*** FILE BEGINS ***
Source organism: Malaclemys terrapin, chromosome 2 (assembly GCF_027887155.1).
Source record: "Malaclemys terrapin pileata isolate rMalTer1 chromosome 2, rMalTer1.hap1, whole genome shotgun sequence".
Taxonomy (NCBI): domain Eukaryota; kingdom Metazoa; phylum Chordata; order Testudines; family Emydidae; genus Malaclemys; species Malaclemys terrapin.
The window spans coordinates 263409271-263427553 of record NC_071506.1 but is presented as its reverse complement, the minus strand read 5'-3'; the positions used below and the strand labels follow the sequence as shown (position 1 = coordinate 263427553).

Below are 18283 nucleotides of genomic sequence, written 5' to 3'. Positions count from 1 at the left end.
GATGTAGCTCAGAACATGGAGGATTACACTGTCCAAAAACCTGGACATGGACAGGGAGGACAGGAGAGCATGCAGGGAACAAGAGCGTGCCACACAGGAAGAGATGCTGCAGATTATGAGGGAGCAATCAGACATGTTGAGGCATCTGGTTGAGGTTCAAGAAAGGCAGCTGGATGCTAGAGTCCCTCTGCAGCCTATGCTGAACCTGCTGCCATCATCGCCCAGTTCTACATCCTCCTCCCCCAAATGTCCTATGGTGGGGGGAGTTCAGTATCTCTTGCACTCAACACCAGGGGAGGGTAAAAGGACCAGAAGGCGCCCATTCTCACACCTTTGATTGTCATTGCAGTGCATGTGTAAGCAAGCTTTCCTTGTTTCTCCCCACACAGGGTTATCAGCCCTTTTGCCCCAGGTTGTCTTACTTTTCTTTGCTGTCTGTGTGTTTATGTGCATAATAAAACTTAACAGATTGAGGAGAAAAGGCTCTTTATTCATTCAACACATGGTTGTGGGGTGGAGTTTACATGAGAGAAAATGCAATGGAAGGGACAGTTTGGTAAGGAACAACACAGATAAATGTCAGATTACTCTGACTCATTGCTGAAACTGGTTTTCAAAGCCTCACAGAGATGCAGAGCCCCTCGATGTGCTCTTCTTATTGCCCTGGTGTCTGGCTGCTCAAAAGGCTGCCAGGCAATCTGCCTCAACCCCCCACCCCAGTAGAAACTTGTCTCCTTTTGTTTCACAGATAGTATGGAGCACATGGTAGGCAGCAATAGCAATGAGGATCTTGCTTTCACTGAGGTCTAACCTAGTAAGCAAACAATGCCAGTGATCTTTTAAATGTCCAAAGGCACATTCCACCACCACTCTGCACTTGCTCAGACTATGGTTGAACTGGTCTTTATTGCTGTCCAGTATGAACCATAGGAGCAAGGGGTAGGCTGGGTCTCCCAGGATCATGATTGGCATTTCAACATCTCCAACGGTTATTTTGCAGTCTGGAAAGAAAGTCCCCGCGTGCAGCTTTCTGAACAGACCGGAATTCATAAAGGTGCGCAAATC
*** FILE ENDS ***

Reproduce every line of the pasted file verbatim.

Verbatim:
Source organism: Malaclemys terrapin, chromosome 2 (assembly GCF_027887155.1).
Source record: "Malaclemys terrapin pileata isolate rMalTer1 chromosome 2, rMalTer1.hap1, whole genome shotgun sequence".
Taxonomy (NCBI): domain Eukaryota; kingdom Metazoa; phylum Chordata; order Testudines; family Emydidae; genus Malaclemys; species Malaclemys terrapin.
The window spans coordinates 263409271-263427553 of record NC_071506.1 but is presented as its reverse complement, the minus strand read 5'-3'; the positions used below and the strand labels follow the sequence as shown (position 1 = coordinate 263427553).

Below are 18283 nucleotides of genomic sequence, written 5' to 3'. Positions count from 1 at the left end.
GATGTAGCTCAGAACATGGAGGATTACACTGTCCAAAAACCTGGACATGGACAGGGAGGACAGGAGAGCATGCAGGGAACAAGAGCGTGCCACACAGGAAGAGATGCTGCAGATTATGAGGGAGCAATCAGACATGTTGAGGCATCTGGTTGAGGTTCAAGAAAGGCAGCTGGATGCTAGAGTCCCTCTGCAGCCTATGCTGAACCTGCTGCCATCATCGCCCAGTTCTACATCCTCCTCCCCCAAATGTCCTATGGTGGGGGGAGTTCAGTATCTCTTGCACTCAACACCAGGGGAGGGTAAAAGGACCAGAAGGCGCCCATTCTCACACCTTTGATTGTCATTGCAGTGCATGTGTAAGCAAGCTTTCCTTGTTTCTCCCCACACAGGGTTATCAGCCCTTTTGCCCCAGGTTGTCTTACTTTTCTTTGCTGTCTGTGTGTTTATGTGCATAATAAAACTTAACAGATTGAGGAGAAAAGGCTCTTTATTCATTCAACACATGGTTGTGGGGTGGAGTTTACATGAGAGAAAATGCAATGGAAGGGACAGTTTGGTAAGGAACAACACAGATAAATGTCAGATTACTCTGACTCATTGCTGAAACTGGTTTTCAAAGCCTCACAGAGATGCAGAGCCCCTCGATGTGCTCTTCTTATTGCCCTGGTGTCTGGCTGCTCAAAAGGCTGCCAGGCAATCTGCCTCAACCCCCCACCCCAGTAGAAACTTGTCTCCTTTTGTTTCACAGATAGTATGGAGCACATGGTAGGCAGCAATAGCAATGAGGATCTTGCTTTCACTGAGGTCTAACCTAGTAAGCAAACAATGCCAGTGATCTTTTAAATGTCCAAAGGCACATTCCACCACCACTCTGCACTTGCTCAGACTATGGTTGAACTGGTCTTTATTGCTGTCCAGTATGAACCATAGGAGCAAGGGGTAGGCTGGGTCTCCCAGGATCATGATTGGCATTTCAACATCTCCAACGGTTATTTTGCAGTCTGGAAAGAAAGTCCCCGCGTGCAGCTTTCTGAACAGACCGGAATTCATAAAGGTGCGCAAATC